Dogs are pack animals and they are den animals. They need to understand who is the pack leader. They will try to lead and you need to make them understand that you are the leader. Once that is established the rest is easy. They need consistant rules to follow. Simple things like, when it's time for a walk, YOU are the first one out the door, not Lola. Same thing when you return to your home. Dog after human. It demonstrats to the dog who the pack leader is! He has a lot of free tips on his site. Hope this helps. Suz and I are looking forward to introducing Chocolat to Diesel and Lola.
chicagotom & Suzie
CancunCanuck said…
Tom! Ok, now I know who you are, fabulous to have you here! I've bookmarked that page and will check it out when it's less crazy in here, lol! We look forward to meeting your family. :)

Thanks for the doggy tips, we need'em! I want one of those dogs that they have in the movies and commercials, all lovey and sweet and obediant. I had read about them needing to know their place, one site suggested being the "Alpha dog" in the house and actually growling at them and holding them down after biting! (Can you picture me? Grrrrrrrrr, me big dog, you bad dog, NO BITE, grrrrrrrrrrrr")
Mexico Way said…
So did you run her tired before you let her in the house? LOL.
CancunCanuck said…
LOL, I would have to get out of my pyjamas for that, right? ;-)
CancunCanuck said…
Ok, been reading the Dog Whisperer site and see the importance of "The Walk" but have never been able to get Lola to wear a collar let alone a leash. We've gone through at least 5 different collars for her but she has them off and chewed in half the same day we put them on. The couple of times I have tried to take her for a walk she lays down and refuses to leave the yard. Sigh, someone want to take a two year old for a few months so I can train this dumb dog??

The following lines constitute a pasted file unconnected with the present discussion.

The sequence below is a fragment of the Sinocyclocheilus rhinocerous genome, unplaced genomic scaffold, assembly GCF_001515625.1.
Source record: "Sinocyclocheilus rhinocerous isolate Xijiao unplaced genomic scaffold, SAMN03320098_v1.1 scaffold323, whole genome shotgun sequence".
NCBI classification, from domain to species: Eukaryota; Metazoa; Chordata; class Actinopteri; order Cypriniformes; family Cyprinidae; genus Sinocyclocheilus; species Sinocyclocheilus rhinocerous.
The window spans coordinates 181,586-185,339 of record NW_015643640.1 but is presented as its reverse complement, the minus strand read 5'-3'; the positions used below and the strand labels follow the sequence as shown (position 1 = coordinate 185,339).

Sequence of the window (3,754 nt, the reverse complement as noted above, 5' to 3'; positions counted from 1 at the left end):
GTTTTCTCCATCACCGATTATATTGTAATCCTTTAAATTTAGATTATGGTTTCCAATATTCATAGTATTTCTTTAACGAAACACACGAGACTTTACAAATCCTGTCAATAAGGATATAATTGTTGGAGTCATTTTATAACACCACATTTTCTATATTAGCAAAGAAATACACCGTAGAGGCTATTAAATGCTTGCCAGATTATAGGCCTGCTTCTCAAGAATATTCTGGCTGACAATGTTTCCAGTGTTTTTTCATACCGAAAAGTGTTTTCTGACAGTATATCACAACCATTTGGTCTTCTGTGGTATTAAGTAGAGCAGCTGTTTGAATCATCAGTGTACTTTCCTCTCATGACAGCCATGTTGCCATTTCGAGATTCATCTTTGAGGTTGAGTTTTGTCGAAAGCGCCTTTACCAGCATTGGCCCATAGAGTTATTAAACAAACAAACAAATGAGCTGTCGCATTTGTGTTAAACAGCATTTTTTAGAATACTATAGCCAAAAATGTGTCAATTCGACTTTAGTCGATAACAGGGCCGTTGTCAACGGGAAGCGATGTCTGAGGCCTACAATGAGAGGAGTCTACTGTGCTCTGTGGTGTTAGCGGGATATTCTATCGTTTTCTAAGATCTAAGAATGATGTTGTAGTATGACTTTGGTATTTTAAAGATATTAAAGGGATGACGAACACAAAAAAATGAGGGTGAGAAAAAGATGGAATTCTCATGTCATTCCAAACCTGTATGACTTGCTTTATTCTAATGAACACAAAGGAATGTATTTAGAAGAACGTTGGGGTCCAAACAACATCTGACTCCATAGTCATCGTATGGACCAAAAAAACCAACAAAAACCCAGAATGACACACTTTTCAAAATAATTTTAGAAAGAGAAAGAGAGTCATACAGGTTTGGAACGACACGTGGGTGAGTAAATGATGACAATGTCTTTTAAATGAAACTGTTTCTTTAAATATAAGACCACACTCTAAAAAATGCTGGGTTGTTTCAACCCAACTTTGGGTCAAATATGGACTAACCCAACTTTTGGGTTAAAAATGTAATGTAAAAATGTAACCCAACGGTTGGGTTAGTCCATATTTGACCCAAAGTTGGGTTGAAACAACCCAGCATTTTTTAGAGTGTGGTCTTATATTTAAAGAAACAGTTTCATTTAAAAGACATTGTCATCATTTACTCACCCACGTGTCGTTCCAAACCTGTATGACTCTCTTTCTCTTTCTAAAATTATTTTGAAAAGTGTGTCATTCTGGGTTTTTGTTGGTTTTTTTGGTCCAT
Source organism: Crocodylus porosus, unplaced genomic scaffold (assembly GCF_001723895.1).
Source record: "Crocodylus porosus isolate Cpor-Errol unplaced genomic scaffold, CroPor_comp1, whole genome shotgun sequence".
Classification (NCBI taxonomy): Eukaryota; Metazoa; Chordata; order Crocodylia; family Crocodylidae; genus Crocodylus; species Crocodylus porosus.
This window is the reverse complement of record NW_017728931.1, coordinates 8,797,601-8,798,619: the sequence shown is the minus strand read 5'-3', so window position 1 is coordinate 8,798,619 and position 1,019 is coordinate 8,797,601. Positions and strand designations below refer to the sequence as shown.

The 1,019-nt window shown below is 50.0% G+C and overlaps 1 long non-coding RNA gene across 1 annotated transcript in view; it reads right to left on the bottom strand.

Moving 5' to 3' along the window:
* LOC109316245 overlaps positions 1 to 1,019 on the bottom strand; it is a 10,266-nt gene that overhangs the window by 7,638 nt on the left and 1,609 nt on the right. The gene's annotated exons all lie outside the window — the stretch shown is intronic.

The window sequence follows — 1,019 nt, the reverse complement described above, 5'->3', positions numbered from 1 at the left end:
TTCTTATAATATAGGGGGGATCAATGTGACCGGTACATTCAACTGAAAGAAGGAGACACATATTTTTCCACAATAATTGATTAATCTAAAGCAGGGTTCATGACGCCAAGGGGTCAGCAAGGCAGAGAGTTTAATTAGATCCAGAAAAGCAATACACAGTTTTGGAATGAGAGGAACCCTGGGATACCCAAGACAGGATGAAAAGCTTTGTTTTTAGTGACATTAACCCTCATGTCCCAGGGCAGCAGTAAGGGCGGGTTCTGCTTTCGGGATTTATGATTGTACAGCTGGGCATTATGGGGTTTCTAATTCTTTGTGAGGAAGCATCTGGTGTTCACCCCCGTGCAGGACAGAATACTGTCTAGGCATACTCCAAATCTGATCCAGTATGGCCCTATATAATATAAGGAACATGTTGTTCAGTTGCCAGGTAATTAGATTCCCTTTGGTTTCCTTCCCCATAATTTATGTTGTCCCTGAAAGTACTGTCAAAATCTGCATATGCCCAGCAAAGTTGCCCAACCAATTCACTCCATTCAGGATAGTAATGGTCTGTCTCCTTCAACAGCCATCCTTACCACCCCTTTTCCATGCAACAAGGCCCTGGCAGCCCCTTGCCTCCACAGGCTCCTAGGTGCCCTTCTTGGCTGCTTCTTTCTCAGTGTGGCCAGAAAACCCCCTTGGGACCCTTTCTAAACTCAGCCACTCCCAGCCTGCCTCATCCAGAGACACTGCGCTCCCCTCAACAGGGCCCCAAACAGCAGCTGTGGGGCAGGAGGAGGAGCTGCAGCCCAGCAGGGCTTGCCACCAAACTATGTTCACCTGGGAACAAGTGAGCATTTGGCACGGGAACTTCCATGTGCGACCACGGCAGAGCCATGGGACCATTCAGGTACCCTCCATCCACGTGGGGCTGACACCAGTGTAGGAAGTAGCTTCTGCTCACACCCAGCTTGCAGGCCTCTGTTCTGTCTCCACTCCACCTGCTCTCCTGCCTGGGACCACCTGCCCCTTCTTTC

chicagotom said…
You don't even need a collar when you walk her. Just take a leash and loop it thru the end and put it over her head onto her neck. When you walk her keep it up high on her neck as close to her ears as possible and perpendicular to the ground so you have control over her. have her walk next to you, not ahead of you. If she gets distracted,just bump her shoulder to divert her attention. You should never have to vocalize loudly to her. Just use your body language so she knows who is in charge. Get her attention, point at her forcefully and say ssssst, (or something like that). If she pulls you when walking, then she is dominant, not you. She must always understand the human is the leader of her pack. It's also important that all family members adhere to this regimine in order to provide consistancy. When she bites then challenge her space and she will become calm submissive which is what you want. If she gets really out of control put her on her back to make her submissive not letting her up until she shows submissive behavior. Dogs live in the moment so you can train her to behave even though she has developed bad habits since her puppy days. Ok..........I'm off my soapbox :}